Tropic Angler also make a GT Popper and at 12cm and weighing 100g – it’s a serious lure. Unlike the Roostas, the GT Popper is made from hardwood but it features a one piece wire frame which means that even though it might acquire a few teeth marks, it won’t fall apart on that fish of a lifetime.
Classic Lures have also addressed the serious side of saltwater popper tossing with the release of their new Tidal Wave Popper. At 145mm, it’s a fair lump of a lure, which is sure to get the attention of anyone who tosses surface lures at tropical thugs like queenies and trevally.
For dedicated big barra nuts, there were few more interesting releases last year than Bushy’s new Stiffys. Stiffys are a single bladed fizzer that come with the toughest hardware in the business. They were originally designed to meet the needs of the booming impoundment barra scene, but I happen to know that top end anglers really love these lures too.
A small band of Darwin locals have done well with them at the locally famous Howard River rock bar, where after dark surface sessions are something of a tradition. Metre plus, saltwater barra are frequently encountered at the rock bar and the Stiffys are quickly becoming a must have item. A mate of mine has even used them to spin up some land-based Spanish mackerel, making them a very exciting lure indeed. I just wonder how he happened to come up with the name…
Next month we’ll look at mid-sized diving minnows and plugs.
Australian Made and Designed
For the sake of clarification, most of the lures covered in this series are made in Australia, however some have been designed here and then produced overseas for various reasons. Whether this means they should no longer be classified as Australian is a matter for another time but the important thing to remember is that they were designed specifically for our fish and environments, not just adapted from an already successful overseas lure.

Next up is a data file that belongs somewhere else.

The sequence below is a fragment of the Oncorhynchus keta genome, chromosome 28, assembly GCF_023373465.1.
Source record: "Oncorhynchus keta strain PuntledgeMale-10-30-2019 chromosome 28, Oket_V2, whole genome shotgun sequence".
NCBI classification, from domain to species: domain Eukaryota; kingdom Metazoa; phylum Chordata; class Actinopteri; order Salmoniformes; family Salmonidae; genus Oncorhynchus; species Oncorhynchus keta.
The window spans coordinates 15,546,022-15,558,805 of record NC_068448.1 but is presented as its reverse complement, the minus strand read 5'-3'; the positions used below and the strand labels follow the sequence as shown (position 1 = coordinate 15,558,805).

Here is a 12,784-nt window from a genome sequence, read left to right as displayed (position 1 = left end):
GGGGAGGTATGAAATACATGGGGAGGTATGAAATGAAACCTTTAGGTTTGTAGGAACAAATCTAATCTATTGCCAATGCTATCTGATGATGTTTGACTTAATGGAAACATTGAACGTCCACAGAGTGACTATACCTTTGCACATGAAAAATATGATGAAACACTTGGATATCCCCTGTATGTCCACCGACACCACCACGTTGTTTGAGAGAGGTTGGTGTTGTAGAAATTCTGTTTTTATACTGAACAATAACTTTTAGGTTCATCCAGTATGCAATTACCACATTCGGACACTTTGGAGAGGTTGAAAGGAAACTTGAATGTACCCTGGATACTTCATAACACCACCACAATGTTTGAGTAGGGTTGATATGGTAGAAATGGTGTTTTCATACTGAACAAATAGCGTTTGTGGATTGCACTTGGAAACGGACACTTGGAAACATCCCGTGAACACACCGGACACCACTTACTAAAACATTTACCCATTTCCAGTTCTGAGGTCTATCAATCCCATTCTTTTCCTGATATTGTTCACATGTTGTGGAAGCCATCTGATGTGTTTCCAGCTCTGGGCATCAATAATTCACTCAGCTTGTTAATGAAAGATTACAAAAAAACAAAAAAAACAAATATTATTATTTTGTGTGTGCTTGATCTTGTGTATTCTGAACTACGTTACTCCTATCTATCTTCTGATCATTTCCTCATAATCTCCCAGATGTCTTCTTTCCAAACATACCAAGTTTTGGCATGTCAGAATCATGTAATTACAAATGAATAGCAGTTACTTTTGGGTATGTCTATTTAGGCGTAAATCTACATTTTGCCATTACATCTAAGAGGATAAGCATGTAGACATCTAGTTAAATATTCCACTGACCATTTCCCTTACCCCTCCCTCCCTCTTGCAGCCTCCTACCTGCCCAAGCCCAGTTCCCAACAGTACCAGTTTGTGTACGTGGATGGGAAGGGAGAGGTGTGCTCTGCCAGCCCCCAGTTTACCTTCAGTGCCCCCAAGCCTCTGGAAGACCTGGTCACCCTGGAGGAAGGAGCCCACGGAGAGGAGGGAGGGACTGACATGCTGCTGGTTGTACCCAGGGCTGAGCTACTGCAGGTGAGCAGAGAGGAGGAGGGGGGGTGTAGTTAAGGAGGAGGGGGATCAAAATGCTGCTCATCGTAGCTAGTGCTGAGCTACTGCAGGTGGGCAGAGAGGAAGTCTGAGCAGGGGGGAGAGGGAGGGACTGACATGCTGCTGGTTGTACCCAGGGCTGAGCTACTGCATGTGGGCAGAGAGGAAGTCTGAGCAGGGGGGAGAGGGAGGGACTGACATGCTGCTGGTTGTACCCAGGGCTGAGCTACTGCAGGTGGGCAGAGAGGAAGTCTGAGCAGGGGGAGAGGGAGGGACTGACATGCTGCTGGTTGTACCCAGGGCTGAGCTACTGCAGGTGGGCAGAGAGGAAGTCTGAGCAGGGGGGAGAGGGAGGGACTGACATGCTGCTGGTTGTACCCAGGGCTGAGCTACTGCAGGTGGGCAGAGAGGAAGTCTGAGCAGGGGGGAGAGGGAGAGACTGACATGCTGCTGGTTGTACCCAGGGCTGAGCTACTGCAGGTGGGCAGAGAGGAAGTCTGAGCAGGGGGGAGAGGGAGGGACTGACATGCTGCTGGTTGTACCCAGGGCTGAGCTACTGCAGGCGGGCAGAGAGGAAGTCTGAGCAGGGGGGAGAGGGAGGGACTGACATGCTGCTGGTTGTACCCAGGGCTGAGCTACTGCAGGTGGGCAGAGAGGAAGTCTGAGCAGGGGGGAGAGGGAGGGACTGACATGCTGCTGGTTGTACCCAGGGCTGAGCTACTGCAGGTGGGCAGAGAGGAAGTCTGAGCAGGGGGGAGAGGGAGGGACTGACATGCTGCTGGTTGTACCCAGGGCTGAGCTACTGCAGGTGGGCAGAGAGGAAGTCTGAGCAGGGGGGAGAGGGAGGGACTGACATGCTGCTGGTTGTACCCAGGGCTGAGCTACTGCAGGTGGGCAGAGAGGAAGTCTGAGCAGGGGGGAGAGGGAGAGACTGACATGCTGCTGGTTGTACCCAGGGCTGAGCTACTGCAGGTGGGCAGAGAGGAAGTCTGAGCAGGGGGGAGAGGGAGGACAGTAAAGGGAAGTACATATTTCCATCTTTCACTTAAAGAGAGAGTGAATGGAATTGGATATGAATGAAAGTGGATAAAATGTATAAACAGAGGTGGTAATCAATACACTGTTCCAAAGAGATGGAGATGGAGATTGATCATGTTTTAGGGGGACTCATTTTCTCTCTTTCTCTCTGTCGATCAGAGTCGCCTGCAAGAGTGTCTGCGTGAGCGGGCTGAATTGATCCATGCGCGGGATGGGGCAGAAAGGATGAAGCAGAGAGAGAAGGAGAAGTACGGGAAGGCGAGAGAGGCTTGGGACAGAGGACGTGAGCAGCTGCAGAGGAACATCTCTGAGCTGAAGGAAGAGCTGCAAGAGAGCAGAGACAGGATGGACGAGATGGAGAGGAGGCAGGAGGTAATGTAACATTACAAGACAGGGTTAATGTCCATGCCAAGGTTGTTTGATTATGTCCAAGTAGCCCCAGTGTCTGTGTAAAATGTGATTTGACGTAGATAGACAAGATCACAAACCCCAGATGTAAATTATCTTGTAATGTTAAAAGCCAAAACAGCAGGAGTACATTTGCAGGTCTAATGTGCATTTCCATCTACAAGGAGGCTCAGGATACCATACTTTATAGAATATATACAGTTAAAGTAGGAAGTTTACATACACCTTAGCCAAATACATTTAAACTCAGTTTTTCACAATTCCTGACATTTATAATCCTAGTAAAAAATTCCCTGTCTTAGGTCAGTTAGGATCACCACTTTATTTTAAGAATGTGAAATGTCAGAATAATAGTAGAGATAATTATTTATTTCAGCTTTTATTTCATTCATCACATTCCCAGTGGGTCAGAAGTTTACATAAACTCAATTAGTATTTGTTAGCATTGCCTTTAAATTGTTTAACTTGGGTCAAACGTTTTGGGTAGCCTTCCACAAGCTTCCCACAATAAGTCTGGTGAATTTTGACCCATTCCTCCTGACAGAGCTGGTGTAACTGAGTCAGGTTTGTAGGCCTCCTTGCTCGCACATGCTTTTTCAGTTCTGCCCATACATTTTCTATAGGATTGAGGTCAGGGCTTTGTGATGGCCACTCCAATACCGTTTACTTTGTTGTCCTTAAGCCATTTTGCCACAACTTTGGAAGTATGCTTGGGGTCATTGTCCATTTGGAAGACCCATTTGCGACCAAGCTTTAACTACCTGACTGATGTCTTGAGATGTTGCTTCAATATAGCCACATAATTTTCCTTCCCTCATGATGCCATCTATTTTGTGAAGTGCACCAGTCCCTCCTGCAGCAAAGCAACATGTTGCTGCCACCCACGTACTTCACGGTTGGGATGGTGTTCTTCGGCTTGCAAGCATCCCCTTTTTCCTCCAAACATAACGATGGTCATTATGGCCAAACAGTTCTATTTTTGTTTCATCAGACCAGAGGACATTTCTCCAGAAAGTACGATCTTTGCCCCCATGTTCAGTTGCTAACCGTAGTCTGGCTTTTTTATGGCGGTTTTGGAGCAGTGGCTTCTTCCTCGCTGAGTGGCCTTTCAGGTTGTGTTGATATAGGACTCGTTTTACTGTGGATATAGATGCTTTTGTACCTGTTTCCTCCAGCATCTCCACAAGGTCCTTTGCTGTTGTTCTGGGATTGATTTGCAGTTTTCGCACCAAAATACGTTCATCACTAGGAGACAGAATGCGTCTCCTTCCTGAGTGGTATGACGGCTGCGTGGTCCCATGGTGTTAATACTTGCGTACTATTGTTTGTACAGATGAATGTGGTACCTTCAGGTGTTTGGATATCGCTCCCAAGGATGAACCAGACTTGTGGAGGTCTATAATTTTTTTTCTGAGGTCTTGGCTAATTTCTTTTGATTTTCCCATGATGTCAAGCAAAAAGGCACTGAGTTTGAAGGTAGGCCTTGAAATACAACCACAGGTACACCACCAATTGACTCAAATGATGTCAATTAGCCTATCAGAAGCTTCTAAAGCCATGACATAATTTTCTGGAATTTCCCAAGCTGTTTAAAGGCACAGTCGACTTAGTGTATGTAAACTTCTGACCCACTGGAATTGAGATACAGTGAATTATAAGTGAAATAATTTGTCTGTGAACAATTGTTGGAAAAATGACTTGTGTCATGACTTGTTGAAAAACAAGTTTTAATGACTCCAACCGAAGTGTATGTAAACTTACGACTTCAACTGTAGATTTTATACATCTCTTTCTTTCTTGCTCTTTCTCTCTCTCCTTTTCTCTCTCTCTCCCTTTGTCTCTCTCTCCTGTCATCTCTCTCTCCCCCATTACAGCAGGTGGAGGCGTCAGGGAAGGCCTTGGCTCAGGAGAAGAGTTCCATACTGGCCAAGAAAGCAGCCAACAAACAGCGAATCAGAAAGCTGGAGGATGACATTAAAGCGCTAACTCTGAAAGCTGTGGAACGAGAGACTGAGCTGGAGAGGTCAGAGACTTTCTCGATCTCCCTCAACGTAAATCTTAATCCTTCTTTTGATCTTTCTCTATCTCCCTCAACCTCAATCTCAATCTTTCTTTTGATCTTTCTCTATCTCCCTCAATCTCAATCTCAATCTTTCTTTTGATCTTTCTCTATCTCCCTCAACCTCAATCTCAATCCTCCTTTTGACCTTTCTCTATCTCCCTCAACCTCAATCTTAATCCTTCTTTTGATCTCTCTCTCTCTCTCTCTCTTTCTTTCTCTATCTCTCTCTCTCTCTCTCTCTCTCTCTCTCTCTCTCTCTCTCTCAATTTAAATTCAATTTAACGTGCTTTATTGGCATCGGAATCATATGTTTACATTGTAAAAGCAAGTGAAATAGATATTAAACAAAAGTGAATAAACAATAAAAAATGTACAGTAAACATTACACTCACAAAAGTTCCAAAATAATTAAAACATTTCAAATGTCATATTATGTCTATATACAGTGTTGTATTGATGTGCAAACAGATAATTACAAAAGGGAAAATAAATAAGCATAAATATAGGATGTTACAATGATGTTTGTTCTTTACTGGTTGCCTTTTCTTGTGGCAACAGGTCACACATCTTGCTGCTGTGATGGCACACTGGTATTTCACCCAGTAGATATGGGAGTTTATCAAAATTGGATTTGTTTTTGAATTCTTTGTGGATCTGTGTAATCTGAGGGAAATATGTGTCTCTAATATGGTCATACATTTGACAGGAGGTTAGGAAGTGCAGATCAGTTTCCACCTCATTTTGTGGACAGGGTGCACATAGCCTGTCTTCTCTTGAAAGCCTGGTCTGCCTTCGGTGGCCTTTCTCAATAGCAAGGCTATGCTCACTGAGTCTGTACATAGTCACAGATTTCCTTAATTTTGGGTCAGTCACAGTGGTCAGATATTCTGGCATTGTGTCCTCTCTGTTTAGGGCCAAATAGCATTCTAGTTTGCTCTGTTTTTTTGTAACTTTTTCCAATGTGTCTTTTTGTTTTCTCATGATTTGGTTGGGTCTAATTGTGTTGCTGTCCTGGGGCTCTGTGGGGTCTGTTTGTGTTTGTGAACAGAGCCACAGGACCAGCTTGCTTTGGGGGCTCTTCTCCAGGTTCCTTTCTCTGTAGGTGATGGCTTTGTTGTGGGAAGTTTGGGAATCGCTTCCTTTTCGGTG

Lures for this article kindly supplied by:
|Halco Tackle Company||(08) 9430 5080|
|Joll’s Bounty Hunter Lures||(02) 6655 2269|
|Mac’s Lures||(07) 5465 2891|
|Predatek||(02) 6581 4144|
|Tropic Angler Lures||1800 467 628|
Toothy critters like this barracuda love munching on surface lures like this Halco Roosta popper.
A Bounty Hunter Cane Toad looking very much at home amongst the lilies.
Cane Toad Heaven
This is exactly the sort of place to fish the Cane Toad.
Halco’s latest Roosta is this pocket sized 80mm model which is right at home in most estuary situations.
One of Halco’s new 80mm Roosta poppers sitting in front of a much chewed larger model.
The Scallywag is a versatile little popper.
A late afternoon bass with a taste for Scallywags.
A catfish which thought it was a bass when it rolled on this Scallywag.
Scallywag on tile
With a cupped face, a protruding abdomen and a small propeller on the rear, the Scallywag packs a lot into a little surface lure.
You never know what will pounce on a Predatek Spaddler.
Insect like in size and profile, Spaddlers are right at home in bass country.
Sunrise Popper session
For the dedicated surface lure angler, this is when the magic happens.
Bass like this will really get your heart pounding when they smash a surface lure.
The new 80mm Halco Roostas are tough and they need to be to stand up to toothy critters like this barracuda.